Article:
Spiced Pumpkin Cake with Maple Cream Cheese Icing – Low FODMAP, Gluten Free & Nut Free

Spiced Pumpkin Cake with Maple Cream Cheese Icing - Low FODMAP, Gluten Free, Nut Free

It’s Halloween and pumpkins are everywhere.

I haven’t made one pumpkin dish this Autumn; perhaps because in Autumn back in Australia it’s March/April/May so the association between Halloween pumpkins and the season isn’t really made. Maybe it’s because my little sister preferred sweet potatoes, so they were cooked instead in our household from before I became slightly interested in the kitchen. Evgeny also dislikes plain pumpkin, it needs to be hidden. But whatever the reason, pumpkins have never really featured heavily in my cooking repertoire. Until I moved to Seattle.

When I was walking the aisles at Costco a few weeks ago, I came across some canned pumpkin puree and fell victim to having a product shoved in my face. I bought some of the cans.

A work friend had made a pumpkin spice cake one “fall,” and I’d had a little try. It was delicious and I couldn’t wait to make a low FODMAP version. Mission accomplished.

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  1. Pie/sugar pumpkin in is low FODMAP in 1/4 cup serves but is high in polyols in larger servings. This cake splits one cup between 16 serves, so is safe.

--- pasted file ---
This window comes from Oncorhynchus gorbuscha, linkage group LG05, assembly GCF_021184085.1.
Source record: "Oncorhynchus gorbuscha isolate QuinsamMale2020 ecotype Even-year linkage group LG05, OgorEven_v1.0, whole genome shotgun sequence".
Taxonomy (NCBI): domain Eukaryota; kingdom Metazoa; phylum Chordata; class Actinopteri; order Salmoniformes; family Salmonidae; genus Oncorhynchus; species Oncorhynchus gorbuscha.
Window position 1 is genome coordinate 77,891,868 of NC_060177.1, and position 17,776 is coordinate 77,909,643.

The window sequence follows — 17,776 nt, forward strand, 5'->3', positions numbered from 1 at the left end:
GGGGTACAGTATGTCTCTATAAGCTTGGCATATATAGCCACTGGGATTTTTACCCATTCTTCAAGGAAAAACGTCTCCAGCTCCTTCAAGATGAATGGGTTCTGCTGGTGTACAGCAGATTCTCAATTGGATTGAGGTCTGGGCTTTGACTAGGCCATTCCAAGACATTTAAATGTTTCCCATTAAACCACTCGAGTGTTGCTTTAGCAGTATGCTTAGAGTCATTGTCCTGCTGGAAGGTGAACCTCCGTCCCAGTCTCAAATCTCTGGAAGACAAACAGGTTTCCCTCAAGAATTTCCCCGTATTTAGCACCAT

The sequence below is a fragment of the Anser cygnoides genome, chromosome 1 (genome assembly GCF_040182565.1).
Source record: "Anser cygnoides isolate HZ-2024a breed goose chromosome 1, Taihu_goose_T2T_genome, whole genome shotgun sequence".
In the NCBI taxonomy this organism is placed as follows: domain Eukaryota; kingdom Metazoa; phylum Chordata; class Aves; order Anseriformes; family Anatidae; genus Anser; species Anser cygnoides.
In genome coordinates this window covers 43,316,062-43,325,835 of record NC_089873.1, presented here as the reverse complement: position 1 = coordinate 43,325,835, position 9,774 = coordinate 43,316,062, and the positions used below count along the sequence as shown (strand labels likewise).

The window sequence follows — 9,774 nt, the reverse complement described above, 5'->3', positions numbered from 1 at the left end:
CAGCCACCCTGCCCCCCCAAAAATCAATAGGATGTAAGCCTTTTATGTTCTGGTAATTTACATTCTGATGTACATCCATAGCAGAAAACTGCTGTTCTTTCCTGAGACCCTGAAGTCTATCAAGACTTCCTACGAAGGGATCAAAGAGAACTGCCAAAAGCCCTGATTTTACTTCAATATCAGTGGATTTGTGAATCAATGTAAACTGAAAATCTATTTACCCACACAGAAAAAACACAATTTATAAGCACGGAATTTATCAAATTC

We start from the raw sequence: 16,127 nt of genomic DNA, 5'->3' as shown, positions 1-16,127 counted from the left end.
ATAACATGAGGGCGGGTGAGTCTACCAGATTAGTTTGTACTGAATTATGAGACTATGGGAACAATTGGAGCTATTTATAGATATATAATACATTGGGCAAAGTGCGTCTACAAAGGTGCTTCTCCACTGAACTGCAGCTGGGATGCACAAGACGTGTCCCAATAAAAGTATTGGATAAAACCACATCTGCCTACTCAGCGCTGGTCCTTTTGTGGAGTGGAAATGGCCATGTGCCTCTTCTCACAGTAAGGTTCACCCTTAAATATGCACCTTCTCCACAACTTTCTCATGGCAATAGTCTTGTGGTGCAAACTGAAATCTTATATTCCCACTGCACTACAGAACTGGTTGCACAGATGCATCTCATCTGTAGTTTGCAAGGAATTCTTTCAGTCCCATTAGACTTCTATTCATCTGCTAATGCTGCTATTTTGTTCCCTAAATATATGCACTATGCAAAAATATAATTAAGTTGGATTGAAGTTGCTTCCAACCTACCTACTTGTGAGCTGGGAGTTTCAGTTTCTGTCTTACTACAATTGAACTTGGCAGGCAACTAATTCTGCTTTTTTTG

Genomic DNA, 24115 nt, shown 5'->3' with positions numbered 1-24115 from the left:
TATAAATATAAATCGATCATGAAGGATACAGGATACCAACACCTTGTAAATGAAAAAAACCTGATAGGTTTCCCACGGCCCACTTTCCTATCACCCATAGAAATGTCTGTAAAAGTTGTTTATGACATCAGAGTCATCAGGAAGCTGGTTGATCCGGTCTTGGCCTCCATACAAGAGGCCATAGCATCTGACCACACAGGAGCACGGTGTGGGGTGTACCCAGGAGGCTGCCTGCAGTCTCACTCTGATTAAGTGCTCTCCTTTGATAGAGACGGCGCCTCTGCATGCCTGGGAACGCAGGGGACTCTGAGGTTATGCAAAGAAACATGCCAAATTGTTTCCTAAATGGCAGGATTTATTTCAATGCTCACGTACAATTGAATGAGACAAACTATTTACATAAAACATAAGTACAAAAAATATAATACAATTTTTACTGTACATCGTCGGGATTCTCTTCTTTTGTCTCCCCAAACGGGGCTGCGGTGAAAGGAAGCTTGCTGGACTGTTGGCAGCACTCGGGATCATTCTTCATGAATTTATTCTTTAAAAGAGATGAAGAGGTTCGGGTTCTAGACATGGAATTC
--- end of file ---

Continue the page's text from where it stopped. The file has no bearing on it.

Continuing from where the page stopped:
2. The cream cheese contains lactose but in some countries you can buy lactose free cream cheese – check your local supermarket.
  3. To make this dairy free, use coconut oil instead of butter and your favourite low FODMAP milk – I like coconut milk, which is safe in the amount called for in this recipe and even safer once divided by 16. Coconuts are not classed as tree nuts – rather, they are fruits, and coconut allergies are rare (according to Allergic Living).
  4. Xanthan gum is not a FODMAP but gums can cause digestive distress in some people for other reasons. If this is the case, use 1 tbsp. chia meal soaked in 1 tbsp. water as a gum replacement.
  5. Make sure you use pure vanilla extract, without any added FODMAPs.
  6. Pepitas (pumpkin seeds) are low FODMAP in 2 tbsp. serves.
  7. Sugar content:
    1. Monash lists 1 tbsp. of both white and brown sugar as low FODMAP, without suggesting any upper limit. Sometimes this may mean that you may safely eat more, it is just not listed as it is more than a typical serving. I have contacted Monash to ask them to clarify whether this is the case with sugar. The cake, split into 16 serves, easily falls well under 1 tbsp. sugar in each. In the mean time, if you are concerned, use dextrose as suggested below and drizzle the cake/muffins with a little maple syrup instead of the cream cheese icing (if you are unable to make icing dextrose).
    2. You can safely reduce the sugar/dextrose in this cake batter from 3/4 cup total to 1/2 a cup and it will still taste good, just less sweet for those whose taste buds prefer it or whose fructose malabsorption/IBS requires it. This cake already contains about 50% less sugar than many similar recipes out there.
    3. If you would like to use a sweetener such as pure stevia to further cut down on the sugar, feel free to do so by following your product’s substitution instructions.
    4. The slight excess of fructose in brown sugar (0.1 g/100 g) can be balanced out by using dextrose, as suggested in the ingredients. Read more about low FODMAP sugars and sweeteners here.